Protecting National Security and Detainees' Rights
AEI Newsletter

Attorney General Michael B. Mukasey
Attorney General
Michael B. Mukasey

Congress must enact legislation to clarify the Supreme Court's recent decision on Guantanamo Bay detainees' constitutional right to habeas corpus, Attorney General Michael B. Mukasey said in a speech at AEI on July 21. The justices' 5-4 decision in June in Boumediene v. Bush left many "practical concerns" for Congress and the executive branch to address. There is now a "pressing need" for legislation governing habeas trials, he added.

The United States has "every right to capture and detain" those who threaten its national security "and need not simply release them," Attorney General Mukasey said. He expressed disappointment in the Court's decision to allow enemy combatants in custody to appeal their detention to federal courts, but he said Congress must move forward to address the "many significant questions" remaining, including whether a federal court will be able to order the release of a detainee into the United States, how to protect classified information during court proceedings, and what procedural rules will govern the trials.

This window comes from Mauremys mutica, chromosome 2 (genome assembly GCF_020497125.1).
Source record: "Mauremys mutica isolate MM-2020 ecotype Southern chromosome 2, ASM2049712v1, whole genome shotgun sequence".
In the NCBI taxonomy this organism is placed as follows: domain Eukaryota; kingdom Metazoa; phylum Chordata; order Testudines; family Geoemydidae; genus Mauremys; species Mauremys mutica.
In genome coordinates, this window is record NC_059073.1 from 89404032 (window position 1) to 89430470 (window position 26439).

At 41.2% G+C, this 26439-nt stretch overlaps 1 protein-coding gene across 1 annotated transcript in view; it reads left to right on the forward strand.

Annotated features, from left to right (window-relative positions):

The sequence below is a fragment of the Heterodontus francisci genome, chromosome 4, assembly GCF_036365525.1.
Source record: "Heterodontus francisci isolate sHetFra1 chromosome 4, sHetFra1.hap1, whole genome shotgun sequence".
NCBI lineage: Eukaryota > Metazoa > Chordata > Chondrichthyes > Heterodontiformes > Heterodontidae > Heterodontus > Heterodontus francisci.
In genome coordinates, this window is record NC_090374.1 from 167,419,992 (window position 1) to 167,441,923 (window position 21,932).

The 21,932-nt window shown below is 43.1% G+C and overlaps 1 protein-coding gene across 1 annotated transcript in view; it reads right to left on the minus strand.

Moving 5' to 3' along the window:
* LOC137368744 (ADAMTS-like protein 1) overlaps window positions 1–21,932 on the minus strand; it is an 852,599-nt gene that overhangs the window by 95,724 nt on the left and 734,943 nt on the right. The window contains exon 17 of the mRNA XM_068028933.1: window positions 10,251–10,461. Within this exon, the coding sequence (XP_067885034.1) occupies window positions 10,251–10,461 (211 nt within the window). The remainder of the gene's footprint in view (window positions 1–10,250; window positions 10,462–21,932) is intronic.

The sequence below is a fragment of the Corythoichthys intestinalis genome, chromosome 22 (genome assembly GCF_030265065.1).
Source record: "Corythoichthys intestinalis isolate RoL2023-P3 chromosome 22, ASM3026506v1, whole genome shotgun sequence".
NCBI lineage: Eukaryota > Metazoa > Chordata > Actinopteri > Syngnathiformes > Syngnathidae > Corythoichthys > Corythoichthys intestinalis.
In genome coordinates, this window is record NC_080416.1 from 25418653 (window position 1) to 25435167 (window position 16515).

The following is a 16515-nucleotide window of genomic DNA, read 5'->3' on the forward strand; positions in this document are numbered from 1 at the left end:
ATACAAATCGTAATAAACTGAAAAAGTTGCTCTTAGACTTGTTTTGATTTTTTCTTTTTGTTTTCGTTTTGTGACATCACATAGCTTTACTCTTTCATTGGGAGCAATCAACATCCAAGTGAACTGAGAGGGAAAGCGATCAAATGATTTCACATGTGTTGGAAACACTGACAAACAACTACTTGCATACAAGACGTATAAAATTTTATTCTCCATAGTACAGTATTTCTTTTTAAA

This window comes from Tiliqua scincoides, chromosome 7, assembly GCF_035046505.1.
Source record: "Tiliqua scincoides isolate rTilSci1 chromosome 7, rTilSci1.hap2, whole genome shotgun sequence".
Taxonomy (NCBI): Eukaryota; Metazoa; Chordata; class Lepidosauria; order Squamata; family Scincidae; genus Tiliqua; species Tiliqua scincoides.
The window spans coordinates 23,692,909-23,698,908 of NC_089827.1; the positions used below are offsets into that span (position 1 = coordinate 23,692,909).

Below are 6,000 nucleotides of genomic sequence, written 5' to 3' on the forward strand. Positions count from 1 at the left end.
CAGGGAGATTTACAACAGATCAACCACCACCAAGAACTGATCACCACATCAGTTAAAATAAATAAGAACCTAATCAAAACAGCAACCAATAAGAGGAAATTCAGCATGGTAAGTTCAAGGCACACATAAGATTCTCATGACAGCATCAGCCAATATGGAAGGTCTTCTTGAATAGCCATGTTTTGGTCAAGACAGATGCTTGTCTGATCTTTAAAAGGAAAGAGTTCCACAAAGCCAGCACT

Habeas proceedings are not criminal trials, Attorney General Mukasey emphasized. Enemy combatants in custody at Guantanamo were captured during armed conflict, and those who believe that detainees should be charged with crimes or released "seriously misunderstand" the purpose of detention--that is, "self-protection." With more than two hundred Guantanamo habeas cases pending, immediate congressional action is essential. He said we must establish a framework for federal courts that ensures the protection of Americans as well as the rights of detainees. Attorney General Mukasey also outlined six principles "well-established in existing law" that Congress should incorporate in new legislation.

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